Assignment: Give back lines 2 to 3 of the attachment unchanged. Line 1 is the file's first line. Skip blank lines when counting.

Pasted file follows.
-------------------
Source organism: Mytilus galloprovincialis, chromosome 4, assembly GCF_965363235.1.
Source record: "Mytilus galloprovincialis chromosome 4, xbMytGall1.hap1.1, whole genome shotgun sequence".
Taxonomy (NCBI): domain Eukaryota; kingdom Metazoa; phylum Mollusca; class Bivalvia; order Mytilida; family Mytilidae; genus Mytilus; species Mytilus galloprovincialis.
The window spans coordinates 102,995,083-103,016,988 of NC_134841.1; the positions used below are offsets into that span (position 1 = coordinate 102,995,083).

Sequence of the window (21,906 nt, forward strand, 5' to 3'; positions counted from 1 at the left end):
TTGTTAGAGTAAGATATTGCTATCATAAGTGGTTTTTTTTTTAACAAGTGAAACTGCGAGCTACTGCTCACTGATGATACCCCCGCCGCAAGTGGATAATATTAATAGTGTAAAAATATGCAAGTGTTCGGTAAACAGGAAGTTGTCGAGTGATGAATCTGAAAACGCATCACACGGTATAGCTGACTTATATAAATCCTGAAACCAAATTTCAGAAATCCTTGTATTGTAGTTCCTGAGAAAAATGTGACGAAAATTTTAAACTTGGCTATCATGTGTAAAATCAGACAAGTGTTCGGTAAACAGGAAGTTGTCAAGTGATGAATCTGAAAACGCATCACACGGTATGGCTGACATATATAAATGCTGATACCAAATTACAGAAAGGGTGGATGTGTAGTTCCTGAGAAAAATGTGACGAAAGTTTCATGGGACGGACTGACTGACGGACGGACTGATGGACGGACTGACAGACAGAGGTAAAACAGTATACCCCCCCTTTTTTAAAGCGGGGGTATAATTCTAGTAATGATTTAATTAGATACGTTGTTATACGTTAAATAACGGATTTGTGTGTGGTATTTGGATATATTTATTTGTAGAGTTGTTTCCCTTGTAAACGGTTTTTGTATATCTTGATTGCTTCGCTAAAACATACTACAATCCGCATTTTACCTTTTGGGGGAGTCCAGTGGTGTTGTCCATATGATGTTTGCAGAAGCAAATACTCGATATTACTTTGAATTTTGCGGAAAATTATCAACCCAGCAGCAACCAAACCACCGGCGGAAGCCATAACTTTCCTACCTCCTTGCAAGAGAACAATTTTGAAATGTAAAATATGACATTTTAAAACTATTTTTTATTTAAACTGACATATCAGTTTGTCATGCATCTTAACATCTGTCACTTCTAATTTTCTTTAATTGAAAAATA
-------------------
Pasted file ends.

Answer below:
Source record: "Mytilus galloprovincialis chromosome 4, xbMytGall1.hap1.1, whole genome shotgun sequence".
Taxonomy (NCBI): domain Eukaryota; kingdom Metazoa; phylum Mollusca; class Bivalvia; order Mytilida; family Mytilidae; genus Mytilus; species Mytilus galloprovincialis.